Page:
Current blockage is a field effect. Due to the presence of the rest of the structure, the flow velocity on each structural member is reduced on average leading to smaller overall loads. The first model to account for this ‘current blockage’ was first by Taylor [1], and incorporated into standard industry practice (API, DNV and ISO). This is a simple improvement to the original Morison equation (Morison et al. [2]), which predicts forces using the undisturbed open ocean flow properties.

New work shows that unsteady large waves on top of a steady current introduces additional blockage, interpreted as wave-current blockage. Large-scale laboratory experiments have been used to validate numerical force calculations. This paper describes a numerical Computational Fluid Dynamics (CFD) model of a porous block with embedded Morison drag and inertia stresses distributed over the enclosed volume of the space-frame as a global representation. At a local member scale, the standard Morison equation is used, but on the local flow. This local flow speed is reduced because of overall interaction between the structural members interpreted as resulting from a distributed array of obstacle. Since the Morison equation is semi-empirical, drag and inertia coefficients are still required, consistent with present industry practice. This new method should be useful for assessing the overall structural load resistance and integrity in extreme wave and current conditions when survivability is in question.

Results are presented from recent large-scale experiments on a scaled (1:80) jacket model in the Kelvin Hydrodynamics Laboratory in Glasgow. These tests cover force measurements on both a jacket (stiff, statically-responding) and the same model restrained on springs to mimic structural dynamics (the first mode of a deep-water jacket, the second mode of a compliant tower or the first mode of a jack-up). For a jacket structure under all range of wave and current conditions, only a single pair of values of Morison drag and inertia coefficients is required to reproduce the complete total force-time histories on the jacket model. This is in contrast to the present industry practice whereby different Morison drag coefficients are required in order to fit the measured peak forces over the wide range of cases considered. For the dynamic tests, we find that the relative velocity formulation of the Morison equation for space-frame structures is valid for dynamically sensitive structures. All of these effects can be captured using our numerical porous block model.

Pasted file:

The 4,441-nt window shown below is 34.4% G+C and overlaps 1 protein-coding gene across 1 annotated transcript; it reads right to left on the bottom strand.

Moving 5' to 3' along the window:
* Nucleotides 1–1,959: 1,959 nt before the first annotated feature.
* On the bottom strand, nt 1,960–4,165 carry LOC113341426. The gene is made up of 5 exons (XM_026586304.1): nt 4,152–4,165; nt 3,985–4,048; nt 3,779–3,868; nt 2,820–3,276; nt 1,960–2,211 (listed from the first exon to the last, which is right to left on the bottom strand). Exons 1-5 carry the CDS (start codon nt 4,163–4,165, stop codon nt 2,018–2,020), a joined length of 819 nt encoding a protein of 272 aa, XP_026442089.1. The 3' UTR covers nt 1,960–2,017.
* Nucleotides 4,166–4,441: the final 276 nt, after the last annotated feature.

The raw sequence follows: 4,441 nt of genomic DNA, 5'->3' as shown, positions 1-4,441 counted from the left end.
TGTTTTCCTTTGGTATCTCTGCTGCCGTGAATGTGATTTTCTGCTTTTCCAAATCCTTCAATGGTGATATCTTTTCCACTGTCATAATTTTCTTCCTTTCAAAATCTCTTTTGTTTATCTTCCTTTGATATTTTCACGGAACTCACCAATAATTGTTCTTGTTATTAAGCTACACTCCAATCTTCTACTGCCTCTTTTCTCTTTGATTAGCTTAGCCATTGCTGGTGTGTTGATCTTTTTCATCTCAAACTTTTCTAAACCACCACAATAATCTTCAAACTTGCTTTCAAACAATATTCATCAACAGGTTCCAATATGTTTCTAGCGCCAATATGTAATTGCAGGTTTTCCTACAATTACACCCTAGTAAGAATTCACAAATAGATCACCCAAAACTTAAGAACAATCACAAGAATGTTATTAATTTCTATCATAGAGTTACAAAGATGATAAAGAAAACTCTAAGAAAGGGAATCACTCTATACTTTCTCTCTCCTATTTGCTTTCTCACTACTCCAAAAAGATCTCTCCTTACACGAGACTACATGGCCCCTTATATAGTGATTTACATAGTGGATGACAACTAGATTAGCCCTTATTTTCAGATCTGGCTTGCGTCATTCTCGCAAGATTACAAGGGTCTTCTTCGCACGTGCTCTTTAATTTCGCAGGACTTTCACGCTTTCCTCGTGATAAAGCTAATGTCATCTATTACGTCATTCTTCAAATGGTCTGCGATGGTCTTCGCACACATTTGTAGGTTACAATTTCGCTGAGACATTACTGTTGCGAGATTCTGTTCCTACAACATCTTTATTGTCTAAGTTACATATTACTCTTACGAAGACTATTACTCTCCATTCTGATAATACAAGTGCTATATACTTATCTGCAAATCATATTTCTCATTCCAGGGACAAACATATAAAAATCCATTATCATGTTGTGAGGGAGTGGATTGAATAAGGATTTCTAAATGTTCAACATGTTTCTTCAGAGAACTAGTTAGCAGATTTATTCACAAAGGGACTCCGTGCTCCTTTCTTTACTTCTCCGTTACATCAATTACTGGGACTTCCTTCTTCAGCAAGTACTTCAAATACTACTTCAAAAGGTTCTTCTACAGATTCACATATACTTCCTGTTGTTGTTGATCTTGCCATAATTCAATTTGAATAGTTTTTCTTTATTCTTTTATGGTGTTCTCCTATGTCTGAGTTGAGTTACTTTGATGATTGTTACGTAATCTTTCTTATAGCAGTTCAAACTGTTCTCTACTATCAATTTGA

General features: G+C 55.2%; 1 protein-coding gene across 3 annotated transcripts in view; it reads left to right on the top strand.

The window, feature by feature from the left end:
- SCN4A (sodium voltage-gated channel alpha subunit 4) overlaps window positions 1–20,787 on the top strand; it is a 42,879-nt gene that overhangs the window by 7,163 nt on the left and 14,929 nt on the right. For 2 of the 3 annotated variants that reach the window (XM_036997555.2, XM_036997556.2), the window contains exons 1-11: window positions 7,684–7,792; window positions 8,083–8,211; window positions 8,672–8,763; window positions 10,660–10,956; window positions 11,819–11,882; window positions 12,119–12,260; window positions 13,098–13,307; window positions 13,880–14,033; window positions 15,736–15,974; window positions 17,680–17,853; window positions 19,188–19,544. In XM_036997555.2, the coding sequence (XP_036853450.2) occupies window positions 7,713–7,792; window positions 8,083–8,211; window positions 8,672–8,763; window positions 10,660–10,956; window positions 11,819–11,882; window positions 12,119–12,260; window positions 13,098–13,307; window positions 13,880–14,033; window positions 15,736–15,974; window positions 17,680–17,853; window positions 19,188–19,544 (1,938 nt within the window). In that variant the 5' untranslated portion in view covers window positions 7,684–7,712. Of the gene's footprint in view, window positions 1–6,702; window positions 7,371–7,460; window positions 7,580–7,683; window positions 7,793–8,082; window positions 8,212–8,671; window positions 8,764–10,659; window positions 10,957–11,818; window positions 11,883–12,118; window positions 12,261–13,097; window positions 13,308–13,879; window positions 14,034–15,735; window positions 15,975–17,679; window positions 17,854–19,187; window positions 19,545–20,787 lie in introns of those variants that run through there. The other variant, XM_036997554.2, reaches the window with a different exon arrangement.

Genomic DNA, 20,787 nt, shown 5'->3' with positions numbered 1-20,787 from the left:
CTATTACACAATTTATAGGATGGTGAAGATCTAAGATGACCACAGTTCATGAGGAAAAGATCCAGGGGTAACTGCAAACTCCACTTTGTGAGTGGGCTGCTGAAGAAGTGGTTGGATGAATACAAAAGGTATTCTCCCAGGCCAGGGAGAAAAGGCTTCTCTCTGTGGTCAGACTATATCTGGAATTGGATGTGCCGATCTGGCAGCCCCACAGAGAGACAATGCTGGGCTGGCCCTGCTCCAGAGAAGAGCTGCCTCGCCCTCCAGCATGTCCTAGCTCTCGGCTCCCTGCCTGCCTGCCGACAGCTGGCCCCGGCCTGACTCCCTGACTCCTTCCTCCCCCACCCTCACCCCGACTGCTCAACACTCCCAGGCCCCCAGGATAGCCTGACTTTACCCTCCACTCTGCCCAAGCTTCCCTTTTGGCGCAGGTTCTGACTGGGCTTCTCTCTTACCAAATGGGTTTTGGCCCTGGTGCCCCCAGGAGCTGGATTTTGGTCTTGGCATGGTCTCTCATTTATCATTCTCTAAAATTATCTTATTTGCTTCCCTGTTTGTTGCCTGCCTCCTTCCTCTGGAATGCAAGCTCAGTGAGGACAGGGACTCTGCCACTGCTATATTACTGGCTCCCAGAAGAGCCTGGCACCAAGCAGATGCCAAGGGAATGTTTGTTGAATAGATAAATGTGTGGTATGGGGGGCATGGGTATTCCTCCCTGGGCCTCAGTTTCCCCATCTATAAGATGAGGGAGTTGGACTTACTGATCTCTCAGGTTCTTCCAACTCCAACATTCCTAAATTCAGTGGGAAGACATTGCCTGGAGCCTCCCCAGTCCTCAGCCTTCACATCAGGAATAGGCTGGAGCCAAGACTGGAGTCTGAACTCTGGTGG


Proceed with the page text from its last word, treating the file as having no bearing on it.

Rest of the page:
Original language | English |
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DOIs | |

Publication status | Published - 1 May 2018 |

Event | Offshore Technology Conference (OTC2018) - NRG Park, Houston, United States Duration: 30 Apr 2018 → 3 May 2018 |

### Conference

Conference | Offshore Technology Conference (OTC2018) |
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Country | United States |

City | Houston |

Period | 30/04/18 → 3/05/18 |

## Keywords

- offshore structures
- extreme loads
- offshore platforms
- waves
- CFD
- fluid flow
- ocean engineering
- marine engineering